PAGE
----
Alan Bavley

A healthy dose of clarity in Missouri

Updated: 2014-01-22T04:58:04Z


The Kansas City Star

Anyone who has tried to make sense of hospital charges may feel they have more in common with numerology than with accounting.

It doesn’t have to be that way. Some states collect price information from hospitals and post it online. It could even happen in Missouri.

Sen. Jason Holsman, a Jackson County Democrat, has introduced a bill that would require hospitals and outpatient surgery centers to start reporting their charges to the Department of Health and Senior Services next year. The health department would post the charges for each facility in a consumer-friendly fashion on its website.

Hospitals would provide their charges for the 100 most common reasons for admission. And not just their “chargemaster” prices, the hyperinflated, fantastical list prices that bear little resemblance to what most patients actually pay. Hospitals would have to divulge the average real-world prices they negotiate with insurance plans and uninsured patients.

In like fashion, outpatient surgery centers and hospital outpatient departments would have to report charges for the 20 most common surgical and 20 most common imaging procedures.

Holsman modeled his bill after a North Carolina measure signed into law last August. New Hampshire and Massachusetts have laws doing much the same thing.

“Health care is the only industry where you consume the services and don’t find out the costs until weeks later,” Holsman told me. By putting price information in the hands of consumers, “we have a shot at driving costs down.”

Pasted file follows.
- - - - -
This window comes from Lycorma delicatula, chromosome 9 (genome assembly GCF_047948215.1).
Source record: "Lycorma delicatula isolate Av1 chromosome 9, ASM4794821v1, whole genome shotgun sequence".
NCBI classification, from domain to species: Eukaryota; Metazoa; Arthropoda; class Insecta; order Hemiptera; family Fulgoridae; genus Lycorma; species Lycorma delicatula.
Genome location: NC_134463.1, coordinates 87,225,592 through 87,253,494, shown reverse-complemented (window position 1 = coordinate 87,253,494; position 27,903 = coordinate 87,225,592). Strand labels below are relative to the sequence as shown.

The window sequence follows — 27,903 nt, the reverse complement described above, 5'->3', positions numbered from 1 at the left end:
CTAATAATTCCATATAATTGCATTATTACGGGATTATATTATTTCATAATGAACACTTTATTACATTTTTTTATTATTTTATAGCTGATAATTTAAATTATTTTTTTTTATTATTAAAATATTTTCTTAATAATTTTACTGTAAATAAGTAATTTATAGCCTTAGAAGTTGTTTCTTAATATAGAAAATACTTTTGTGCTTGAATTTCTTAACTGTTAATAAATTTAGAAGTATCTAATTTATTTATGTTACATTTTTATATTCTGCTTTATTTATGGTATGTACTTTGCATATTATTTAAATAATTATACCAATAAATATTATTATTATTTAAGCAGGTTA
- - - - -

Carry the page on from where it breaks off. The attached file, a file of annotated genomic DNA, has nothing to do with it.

The state’s hospitals haven’t taken a formal stand on Holsman’s bill.

“We realize that the system is broken. And we’re committed to working with other providers, insurers and stakeholders to improve transparency,” Missouri Hospital Association spokesman Dave Dillon said in an email.

But any transparency discussions ought to involve not just hospitals but other significant players such as physicians and insurance plans, Dillon said.

That might yield more information for consumers. But it also would make for more complex legislation and a formidable array of interest groups to reconcile.

Dillon pointed out that Missouri hospitals have been filing charge data with the state for 22 years. True, but the state doesn’t make charges of individual hospitals publicly available as Holsman envisions. The last state publication that did so that I could find was a $3 booklet from 1994.

Maybe after two decades of health care inflation, growing consumer interest and widespread adoption of the Internet, an update is in order.

To reach Alan Bavley, call 816-234-4858 or send email to

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